Work in Japan Advice Board
Hiring is both a risk and an investment. The job interview is a place where both sides try to look good and discover the truth, because people and places are not always as they appear.
The typical approach is to look at tangible traces from the past in the form of achievements, education, and recommendations. Employers also try to look beyond the surface to discover how a person really thinks or behaves.
Employers today have many ways to screen or check these traces online as well, by searching how the person appears by mention, website, blog, or in social media. But even these are piecemeal fragments, presenting a partial picture.
Good interview impressions may fade in the light of the working day. The best efforts to screen and select can lead to surprises on both sides once the person starts working. Internships may be a better way to evaluate a working relationship than interviews.
A good resume can get an employer’s attention, but is not enough to earn trust. David Silverman, writing for Harvard Business Review, said that poorly written resumes can actually annoy hiring managers. Vague or inflated achievements make interviewers feel like they are trying to read tea leaves rather than work summaries.
A well written resume backed by authentic experience can get you an interview, but a great deal will depend on how you carry and conduct yourself in the interview, and after you are hired.
The higher level the position, the less formal the interview may appear. It is sometimes easier to see what a person is really like by engaging in conversation over a meal, than through a well-rehearsed interview.
Skills and knowledge are cumulative, but energy is the great multiplier that ultimately affects the outcome. What kind of energy are we talking about?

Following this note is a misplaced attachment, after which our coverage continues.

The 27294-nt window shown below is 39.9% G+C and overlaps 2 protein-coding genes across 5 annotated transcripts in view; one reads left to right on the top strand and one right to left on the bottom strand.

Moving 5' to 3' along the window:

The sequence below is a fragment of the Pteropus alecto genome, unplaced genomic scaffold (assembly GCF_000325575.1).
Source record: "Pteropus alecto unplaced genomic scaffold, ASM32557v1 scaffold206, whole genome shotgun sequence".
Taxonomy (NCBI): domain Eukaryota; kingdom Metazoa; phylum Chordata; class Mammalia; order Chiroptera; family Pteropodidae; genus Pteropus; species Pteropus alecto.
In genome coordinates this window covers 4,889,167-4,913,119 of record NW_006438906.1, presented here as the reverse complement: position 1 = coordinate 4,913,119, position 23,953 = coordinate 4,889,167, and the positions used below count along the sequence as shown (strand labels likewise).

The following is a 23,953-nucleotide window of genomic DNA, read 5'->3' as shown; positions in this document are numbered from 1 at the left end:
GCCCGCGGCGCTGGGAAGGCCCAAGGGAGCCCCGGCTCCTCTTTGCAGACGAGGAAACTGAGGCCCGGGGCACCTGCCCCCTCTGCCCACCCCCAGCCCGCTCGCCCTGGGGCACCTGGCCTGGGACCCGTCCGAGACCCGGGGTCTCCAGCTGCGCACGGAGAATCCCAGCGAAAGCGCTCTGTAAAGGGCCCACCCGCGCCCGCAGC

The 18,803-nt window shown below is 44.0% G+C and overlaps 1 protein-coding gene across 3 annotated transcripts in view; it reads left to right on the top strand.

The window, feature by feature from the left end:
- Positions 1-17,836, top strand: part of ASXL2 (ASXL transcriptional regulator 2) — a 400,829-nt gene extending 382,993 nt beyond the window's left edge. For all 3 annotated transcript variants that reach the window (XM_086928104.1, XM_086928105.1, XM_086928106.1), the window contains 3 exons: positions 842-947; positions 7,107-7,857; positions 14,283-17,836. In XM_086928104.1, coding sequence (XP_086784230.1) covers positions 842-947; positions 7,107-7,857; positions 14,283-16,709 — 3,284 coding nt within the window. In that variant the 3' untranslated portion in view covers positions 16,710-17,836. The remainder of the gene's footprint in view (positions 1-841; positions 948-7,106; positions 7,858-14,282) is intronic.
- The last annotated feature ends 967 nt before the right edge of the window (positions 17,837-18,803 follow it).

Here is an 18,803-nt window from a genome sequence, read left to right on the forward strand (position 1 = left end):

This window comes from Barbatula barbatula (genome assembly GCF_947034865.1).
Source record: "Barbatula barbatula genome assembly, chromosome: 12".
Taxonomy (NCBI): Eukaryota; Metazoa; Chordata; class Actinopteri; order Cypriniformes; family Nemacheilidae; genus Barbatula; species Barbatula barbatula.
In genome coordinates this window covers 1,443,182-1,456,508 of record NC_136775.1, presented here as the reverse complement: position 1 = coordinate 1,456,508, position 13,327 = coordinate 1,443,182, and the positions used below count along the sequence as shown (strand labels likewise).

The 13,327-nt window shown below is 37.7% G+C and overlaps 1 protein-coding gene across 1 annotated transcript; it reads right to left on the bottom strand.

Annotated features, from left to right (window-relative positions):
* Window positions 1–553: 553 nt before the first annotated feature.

The energy of presence, a positive mindset that seeks the solution rather than magnifies the problem. This is evident in a person’s posture, and in the way they talk about things.
The energy of passion, a fire that burns from within and cannot be easily extinguished by external circumstances. This is evident in a person’s voice, eyes, and body language.
The energy of perseverance, staying power that sees projects through to the end without bailing out. This is evident in the depth, length, and degree of a person’s engagements.
The energy of perspective, the capacity for flexible focus that can zoom in for the detail or out for the big picture. This is evident in a person’s ability to accept and respond to varying points of view.
How do you develop the ability to see these types of energy in others? Simply by developing that same energy in yourself. It takes one to know one, and energy itself is contagious.
Regardless of how good they look on paper, if you hire a person who lacks these qualities, you risk taking on a whole set of unpredictable people and performance problems. At the same time, if you decide to work for a company that saps this kind of energy out of you, you should think carefully if it is worth the price you will pay.
In Japanese the character for rice (米) is also a representation of energy expanding in eight directions. The absence or departure of this energy is (迷い mayoi), translated as doubt, hesitation, or indecision. Energy expanding into the clouds is Ki (氣), a character which appears in dozens of expressions related to motivation, vitality, and health.
The thing to remember about energy is that it has a multiplier effect. Energy exerts influence. It has the power to energize people and change circumstances.
It isn’t something you can inventory on a checklist. Energy is a blessing, far outweighing the typical trappings that pose for success.
Blues singer Billie Holiday said it well. Them that’s got shall get. Them that’s not shall lose. God bless the child that’s got his own.
William Reed is a renowned author-speaker who coaches physical finesse and flexible focus for a creative career path. A certified Master Trainer in Guerrilla Marketing and 7th-dan in Aikido, he combines practical wisdom of East and West to help you learn personal branding at the Entrepreneurs Creative Edge.